All Nigerian official statistics and figures show that the economy of Nigeria has unprecedented growth during Jonathan's presidential term, but real figures speak better than Goodluck Jonathan...
1. GDP Rate
Nigeria has the biggest economy on continent with a gross domestic product of over $500 billion with 6-7 per cent growth rate. But a real economic growth rate is a measure of how much the economy grew, in real terms. Premium Times stresses that while it measures the total goods and services produced in a given year, it does not say anything about how the quality of life has changed, and whether or not available resources were used transparently and beneficially. That is why a lot of economists and experts find the growth rate of an economy a discussion question.
Nigerian economic perfomance depends on the quantity and quality of a country’s labour force, natural resource endowment as well as fiscal, financial and monetary policies. All these factors affect the investment and supports higher level of growth and qualitative improvements in Nigeria.
The first five years of Jonathan's presidency (2009-2013) the real GDP growth estimated 6-7 per cent and GEJ is very proud of it. However the growth is much lower than 11.1 percent of the first five years of civilian rule (2000 – 2005). Such growth was reached despite the fact that oil prices were much lower at that time than now, and foreign investors’ appetite for Nigeria was not as strong as now. That is why Jonathan’s achievement can hardly be said to be unprecedented. It’s actually poorer than his predecessor’s achievements.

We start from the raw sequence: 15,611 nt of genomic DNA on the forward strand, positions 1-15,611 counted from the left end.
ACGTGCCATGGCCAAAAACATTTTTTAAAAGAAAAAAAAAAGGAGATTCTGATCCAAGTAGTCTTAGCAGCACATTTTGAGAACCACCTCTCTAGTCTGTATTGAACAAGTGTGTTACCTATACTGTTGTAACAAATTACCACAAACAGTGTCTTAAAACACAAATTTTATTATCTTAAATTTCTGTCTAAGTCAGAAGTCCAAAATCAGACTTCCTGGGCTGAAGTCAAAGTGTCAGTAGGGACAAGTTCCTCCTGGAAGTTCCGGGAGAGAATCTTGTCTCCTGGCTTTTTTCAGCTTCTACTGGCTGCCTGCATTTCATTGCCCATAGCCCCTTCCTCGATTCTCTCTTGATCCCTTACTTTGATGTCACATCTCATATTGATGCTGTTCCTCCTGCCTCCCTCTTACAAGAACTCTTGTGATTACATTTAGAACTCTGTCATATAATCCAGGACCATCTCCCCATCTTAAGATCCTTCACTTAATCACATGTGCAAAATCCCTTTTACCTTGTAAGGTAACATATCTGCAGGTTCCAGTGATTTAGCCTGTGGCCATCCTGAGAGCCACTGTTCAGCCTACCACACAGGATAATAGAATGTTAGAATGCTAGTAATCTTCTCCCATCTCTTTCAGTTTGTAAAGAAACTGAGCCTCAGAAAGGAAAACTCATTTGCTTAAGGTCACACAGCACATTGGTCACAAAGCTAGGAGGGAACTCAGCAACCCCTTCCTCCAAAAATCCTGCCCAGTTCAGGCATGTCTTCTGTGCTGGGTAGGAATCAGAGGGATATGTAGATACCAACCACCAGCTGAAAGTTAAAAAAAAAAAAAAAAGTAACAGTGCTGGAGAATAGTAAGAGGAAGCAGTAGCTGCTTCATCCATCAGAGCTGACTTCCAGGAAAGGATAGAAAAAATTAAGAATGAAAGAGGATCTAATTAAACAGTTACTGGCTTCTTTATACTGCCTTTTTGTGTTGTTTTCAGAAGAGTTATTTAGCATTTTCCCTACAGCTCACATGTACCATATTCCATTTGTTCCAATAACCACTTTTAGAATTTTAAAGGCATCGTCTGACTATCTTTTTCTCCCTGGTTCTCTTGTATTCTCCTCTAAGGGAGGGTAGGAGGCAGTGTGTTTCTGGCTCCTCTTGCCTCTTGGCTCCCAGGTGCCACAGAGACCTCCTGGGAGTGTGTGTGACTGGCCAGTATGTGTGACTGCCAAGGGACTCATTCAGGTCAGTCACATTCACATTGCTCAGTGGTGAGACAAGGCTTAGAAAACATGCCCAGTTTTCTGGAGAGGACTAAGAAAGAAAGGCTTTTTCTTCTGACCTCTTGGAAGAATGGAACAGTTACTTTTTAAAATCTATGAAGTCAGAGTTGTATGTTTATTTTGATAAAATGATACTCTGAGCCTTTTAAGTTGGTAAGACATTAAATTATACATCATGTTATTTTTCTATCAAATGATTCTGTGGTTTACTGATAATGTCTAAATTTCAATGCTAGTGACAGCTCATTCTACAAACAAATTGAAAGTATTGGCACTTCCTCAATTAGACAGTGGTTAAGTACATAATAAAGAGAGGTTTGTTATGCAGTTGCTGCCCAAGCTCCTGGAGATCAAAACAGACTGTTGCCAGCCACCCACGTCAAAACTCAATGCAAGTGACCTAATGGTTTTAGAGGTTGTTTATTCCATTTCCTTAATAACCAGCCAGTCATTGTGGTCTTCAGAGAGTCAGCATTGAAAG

2. Governmental Debt
The statistics shows that the public debt is much higher than at any time since 2006. In 2007, total public debt fell to N2.678 trillion ($3.56billion external debt from $36b, and N2.2trillion domestic debt). But as of end 2013, public debt has increased by more than 300 percent to N8.423trillion ($8.2b external, and N7.1 trillion domestic).
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According to the Premium Times by the end of 2014, Nigeria’s total debt should easily approach over $100b, most of which were accumulated in the past 6 years. Given the well-established negative correlation of debt and economic growth, how has growth been so strong?
3. The Quality Of Life
Here are some statistical examples, which show a lot of important but unsolved problems in Nigeria:
1) Life expectancy in Nigeria is just 54 years, eight years lower than in Ghana and 20 years lower than in Brazil.
2) The rate of childhood malnutrition is 24 percent, more than eight times the rate in Mexico.
3) Basic literacy among 15- to 24-year-olds is just 66 per cent, compared with 99 per cent in South Africa.
4) Official estimates of poverty rate vary from 41 per cent to 56 per cent, depending on whether the poverty line is drawn at 2,500 calories per day or at US$1.25 per day.
5) Infrastructure continues to be a major challenge: electric power, transportation infrastructure, telecommunications infrastructure and Internet and broadband access is limited. Water and wastewater systems are nonexistent outside a few cities.
6) Reputation for widespread corruption remains high, ranking at 139 out of the 176 countries on Transparency International’s 2014 Corruption Perception Index.
Because of all these improvements, it’s time for Goodluck Jonathan to focus on better economic outcomes if he wants to have chances to be reelected.